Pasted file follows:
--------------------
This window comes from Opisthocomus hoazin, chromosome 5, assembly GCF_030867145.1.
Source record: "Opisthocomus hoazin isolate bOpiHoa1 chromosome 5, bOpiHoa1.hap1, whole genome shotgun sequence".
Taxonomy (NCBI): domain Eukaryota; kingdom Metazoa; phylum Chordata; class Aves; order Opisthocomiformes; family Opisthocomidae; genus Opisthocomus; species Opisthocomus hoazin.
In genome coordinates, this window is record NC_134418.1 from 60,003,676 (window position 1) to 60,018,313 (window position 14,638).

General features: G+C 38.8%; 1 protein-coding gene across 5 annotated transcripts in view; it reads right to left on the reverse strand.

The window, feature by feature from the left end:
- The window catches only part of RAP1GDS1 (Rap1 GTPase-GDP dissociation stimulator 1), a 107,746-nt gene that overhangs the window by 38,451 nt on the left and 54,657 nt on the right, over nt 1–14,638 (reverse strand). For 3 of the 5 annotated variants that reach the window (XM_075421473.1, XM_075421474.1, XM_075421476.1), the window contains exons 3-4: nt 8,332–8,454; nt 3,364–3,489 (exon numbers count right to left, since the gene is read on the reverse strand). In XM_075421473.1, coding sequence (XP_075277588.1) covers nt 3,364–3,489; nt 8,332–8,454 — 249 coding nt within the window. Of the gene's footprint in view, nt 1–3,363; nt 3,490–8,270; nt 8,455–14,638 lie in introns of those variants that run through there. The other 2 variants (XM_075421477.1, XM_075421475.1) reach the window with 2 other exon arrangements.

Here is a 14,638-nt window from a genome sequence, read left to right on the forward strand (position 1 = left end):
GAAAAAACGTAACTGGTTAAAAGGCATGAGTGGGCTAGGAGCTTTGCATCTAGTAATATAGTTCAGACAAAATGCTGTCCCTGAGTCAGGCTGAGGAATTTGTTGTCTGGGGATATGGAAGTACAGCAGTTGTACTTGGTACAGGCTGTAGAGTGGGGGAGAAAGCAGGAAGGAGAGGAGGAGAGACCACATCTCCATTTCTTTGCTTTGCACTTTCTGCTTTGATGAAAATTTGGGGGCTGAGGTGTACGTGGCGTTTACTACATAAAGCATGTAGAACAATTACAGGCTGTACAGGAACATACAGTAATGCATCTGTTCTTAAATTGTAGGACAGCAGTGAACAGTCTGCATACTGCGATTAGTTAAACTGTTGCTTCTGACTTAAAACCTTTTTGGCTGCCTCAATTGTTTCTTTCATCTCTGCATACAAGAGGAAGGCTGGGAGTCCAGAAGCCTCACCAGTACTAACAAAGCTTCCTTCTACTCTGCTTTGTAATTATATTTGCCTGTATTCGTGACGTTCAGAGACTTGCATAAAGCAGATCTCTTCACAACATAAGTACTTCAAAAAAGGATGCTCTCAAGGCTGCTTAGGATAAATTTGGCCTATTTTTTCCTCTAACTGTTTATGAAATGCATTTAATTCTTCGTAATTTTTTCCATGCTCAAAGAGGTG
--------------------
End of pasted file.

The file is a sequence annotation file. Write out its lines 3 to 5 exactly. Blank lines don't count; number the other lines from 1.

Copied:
Taxonomy (NCBI): domain Eukaryota; kingdom Metazoa; phylum Chordata; class Aves; order Opisthocomiformes; family Opisthocomidae; genus Opisthocomus; species Opisthocomus hoazin.
In genome coordinates, this window is record NC_134418.1 from 60,003,676 (window position 1) to 60,018,313 (window position 14,638).

General features: G+C 38.8%; 1 protein-coding gene across 5 annotated transcripts in view; it reads right to left on the reverse strand.